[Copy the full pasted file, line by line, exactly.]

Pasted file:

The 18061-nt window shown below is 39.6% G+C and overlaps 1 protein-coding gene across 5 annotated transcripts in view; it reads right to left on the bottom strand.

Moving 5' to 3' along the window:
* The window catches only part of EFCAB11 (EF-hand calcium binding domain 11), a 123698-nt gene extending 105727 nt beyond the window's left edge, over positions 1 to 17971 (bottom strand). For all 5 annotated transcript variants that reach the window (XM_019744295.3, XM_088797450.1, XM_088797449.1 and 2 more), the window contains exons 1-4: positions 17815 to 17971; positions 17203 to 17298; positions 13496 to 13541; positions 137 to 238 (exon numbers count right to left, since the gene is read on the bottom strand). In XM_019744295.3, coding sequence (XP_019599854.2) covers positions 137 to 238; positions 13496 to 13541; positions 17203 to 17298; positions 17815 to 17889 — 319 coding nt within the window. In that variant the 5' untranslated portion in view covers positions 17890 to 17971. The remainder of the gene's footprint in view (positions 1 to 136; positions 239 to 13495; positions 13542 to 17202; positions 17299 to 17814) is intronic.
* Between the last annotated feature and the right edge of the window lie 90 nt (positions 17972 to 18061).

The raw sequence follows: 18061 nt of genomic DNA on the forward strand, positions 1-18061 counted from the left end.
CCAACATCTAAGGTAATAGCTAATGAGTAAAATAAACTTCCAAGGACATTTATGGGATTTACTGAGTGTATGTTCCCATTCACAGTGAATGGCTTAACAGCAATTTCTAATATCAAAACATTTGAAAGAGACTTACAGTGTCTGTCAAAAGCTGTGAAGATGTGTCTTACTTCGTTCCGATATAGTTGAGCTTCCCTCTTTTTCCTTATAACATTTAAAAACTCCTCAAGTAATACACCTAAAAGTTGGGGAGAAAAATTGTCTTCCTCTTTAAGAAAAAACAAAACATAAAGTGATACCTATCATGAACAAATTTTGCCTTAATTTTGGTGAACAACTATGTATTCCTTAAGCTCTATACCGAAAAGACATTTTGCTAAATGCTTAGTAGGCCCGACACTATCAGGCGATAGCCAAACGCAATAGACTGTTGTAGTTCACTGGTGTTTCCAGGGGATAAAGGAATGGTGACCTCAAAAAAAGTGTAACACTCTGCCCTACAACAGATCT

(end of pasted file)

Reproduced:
The 18061-nt window shown below is 39.6% G+C and overlaps 1 protein-coding gene across 5 annotated transcripts in view; it reads right to left on the bottom strand.

Moving 5' to 3' along the window:
* The window catches only part of EFCAB11 (EF-hand calcium binding domain 11), a 123698-nt gene extending 105727 nt beyond the window's left edge, over positions 1 to 17971 (bottom strand). For all 5 annotated transcript variants that reach the window (XM_019744295.3, XM_088797450.1, XM_088797449.1 and 2 more), the window contains exons 1-4: positions 17815 to 17971; positions 17203 to 17298; positions 13496 to 13541; positions 137 to 238 (exon numbers count right to left, since the gene is read on the bottom strand). In XM_019744295.3, coding sequence (XP_019599854.2) covers positions 137 to 238; positions 13496 to 13541; positions 17203 to 17298; positions 17815 to 17889 — 319 coding nt within the window. In that variant the 5' untranslated portion in view covers positions 17890 to 17971. The remainder of the gene's footprint in view (positions 1 to 136; positions 239 to 13495; positions 13542 to 17202; positions 17299 to 17814) is intronic.
* Between the last annotated feature and the right edge of the window lie 90 nt (positions 17972 to 18061).

The raw sequence follows: 18061 nt of genomic DNA on the forward strand, positions 1-18061 counted from the left end.
CCAACATCTAAGGTAATAGCTAATGAGTAAAATAAACTTCCAAGGACATTTATGGGATTTACTGAGTGTATGTTCCCATTCACAGTGAATGGCTTAACAGCAATTTCTAATATCAAAACATTTGAAAGAGACTTACAGTGTCTGTCAAAAGCTGTGAAGATGTGTCTTACTTCGTTCCGATATAGTTGAGCTTCCCTCTTTTTCCTTATAACATTTAAAAACTCCTCAAGTAATACACCTAAAAGTTGGGGAGAAAAATTGTCTTCCTCTTTAAGAAAAAACAAAACATAAAGTGATACCTATCATGAACAAATTTTGCCTTAATTTTGGTGAACAACTATGTATTCCTTAAGCTCTATACCGAAAAGACATTTTGCTAAATGCTTAGTAGGCCCGACACTATCAGGCGATAGCCAAACGCAATAGACTGTTGTAGTTCACTGGTGTTTCCAGGGGATAAAGGAATGGTGACCTCAAAAAAAGTGTAACACTCTGCCCTACAACAGATCT